SARS-CoV-2 Antibodies among qPCR-Positive Persons Figure 2. Figure 2 buy cheap propecia. Antibody Prevalence and Titers among qPCR-Positive Cases as a Function of Time since Diagnosis by qPCR. Shown are the percentages buy cheap propecia of samples positive for both pan-Ig antibody assays and the antibody titers.

Red denotes the count or percentage of samples among persons during their hospitalization (249 samples from 48 persons), and blue denotes the count or percentage of samples among persons after they were declared recovered (1853 samples from 1215 persons). Vertical bars denote 95% confidence buy cheap propecia intervals. The dashed lines indicated the thresholds for a test to be declared buy cheap propecia positive. OD denotes optical density, and RBD receptor binding domain.Table 1.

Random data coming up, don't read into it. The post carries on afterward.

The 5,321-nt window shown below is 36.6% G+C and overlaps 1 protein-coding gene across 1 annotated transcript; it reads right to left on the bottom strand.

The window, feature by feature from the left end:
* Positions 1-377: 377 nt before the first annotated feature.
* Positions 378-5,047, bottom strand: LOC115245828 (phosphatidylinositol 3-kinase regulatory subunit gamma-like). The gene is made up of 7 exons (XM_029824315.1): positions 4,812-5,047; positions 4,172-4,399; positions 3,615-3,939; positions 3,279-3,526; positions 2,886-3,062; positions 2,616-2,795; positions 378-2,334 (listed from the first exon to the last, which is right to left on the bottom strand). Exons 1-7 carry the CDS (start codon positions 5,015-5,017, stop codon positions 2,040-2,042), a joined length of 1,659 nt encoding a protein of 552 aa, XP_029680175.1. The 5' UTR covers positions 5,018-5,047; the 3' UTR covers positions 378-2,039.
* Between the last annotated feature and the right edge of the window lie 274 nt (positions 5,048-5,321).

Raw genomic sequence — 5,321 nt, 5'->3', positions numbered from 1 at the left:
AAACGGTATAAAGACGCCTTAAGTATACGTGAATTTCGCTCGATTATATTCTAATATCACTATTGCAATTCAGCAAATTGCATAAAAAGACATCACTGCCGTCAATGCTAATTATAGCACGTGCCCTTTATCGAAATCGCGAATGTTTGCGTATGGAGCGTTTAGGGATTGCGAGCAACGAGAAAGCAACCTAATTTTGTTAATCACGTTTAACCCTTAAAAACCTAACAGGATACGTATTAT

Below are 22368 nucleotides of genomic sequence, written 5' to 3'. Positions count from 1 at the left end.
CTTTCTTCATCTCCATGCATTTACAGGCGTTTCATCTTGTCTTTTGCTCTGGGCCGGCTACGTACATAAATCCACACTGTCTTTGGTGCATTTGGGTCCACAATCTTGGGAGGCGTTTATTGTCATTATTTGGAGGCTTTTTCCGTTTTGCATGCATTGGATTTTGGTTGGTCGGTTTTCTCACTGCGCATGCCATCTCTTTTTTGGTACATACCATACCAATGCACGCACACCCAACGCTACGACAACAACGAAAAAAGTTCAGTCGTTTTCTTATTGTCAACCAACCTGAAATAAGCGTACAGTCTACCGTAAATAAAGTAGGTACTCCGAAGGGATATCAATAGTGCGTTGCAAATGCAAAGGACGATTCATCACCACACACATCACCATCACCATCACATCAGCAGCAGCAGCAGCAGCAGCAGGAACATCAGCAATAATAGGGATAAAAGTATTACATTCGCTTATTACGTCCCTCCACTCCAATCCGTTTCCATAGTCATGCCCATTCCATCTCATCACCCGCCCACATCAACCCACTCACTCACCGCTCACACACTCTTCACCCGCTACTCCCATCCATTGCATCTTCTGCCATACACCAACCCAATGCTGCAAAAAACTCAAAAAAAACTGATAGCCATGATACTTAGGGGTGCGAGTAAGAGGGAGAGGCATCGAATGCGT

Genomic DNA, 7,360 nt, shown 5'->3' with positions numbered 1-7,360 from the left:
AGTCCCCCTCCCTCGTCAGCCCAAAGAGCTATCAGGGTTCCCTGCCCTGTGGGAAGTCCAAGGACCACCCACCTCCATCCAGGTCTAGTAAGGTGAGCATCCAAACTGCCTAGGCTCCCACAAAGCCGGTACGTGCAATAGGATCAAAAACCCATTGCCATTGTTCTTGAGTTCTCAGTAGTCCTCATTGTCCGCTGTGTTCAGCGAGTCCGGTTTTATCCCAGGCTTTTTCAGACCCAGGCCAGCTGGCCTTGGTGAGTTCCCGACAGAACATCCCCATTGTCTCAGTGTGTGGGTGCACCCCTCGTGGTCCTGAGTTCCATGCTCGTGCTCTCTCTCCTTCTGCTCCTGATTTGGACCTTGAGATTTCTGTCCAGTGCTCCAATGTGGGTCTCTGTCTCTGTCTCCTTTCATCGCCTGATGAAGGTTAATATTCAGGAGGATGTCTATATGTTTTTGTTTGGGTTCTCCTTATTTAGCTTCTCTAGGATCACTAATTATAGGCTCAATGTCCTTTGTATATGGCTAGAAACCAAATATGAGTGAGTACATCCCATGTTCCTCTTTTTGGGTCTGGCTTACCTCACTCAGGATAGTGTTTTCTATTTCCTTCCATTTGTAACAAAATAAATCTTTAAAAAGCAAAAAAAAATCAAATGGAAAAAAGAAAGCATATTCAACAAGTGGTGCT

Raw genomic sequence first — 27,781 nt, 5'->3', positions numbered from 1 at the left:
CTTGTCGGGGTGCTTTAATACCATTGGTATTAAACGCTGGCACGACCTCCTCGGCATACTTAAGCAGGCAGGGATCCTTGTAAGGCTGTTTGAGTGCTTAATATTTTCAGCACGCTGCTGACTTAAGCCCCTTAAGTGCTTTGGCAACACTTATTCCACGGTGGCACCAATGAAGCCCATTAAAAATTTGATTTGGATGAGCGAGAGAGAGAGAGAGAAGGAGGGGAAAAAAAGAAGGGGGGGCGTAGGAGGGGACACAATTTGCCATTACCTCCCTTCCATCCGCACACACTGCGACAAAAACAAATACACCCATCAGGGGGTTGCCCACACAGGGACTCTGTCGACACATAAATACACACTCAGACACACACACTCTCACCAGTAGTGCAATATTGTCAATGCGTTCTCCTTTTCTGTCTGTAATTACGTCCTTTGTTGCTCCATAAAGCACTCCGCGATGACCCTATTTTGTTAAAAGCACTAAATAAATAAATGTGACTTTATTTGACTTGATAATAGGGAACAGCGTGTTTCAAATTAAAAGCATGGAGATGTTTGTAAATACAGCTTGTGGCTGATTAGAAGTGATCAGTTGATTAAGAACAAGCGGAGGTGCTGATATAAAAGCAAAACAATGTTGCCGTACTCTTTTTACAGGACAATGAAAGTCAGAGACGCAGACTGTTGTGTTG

Table 1 buy cheap propecia. Prevalence of SARS-CoV-2 Antibodies by Sample Collection as Measured by Two Pan-Ig Antibody Assays. Twenty-five days after diagnosis by qPCR, more than 90% of samples from recovered persons tested positive with both pan-Ig antibody assays, and the percentage of persons testing buy cheap propecia positive remained stable thereafter (Figure 2 and Fig. S2).

Hospitalized persons seroconverted more frequently and quickly after qPCR buy cheap propecia diagnosis than did nonhospitalized persons (Figure 2 and Fig. S3). Of 1215 persons who had recovered (on the basis of results for buy cheap propecia the most recently obtained sample from persons for whom we had multiple samples), 1107 were seropositive (91.1%. 95% confidence interval [CI], 89.4 to 92.6) (Table 1 and buy cheap propecia Table S4).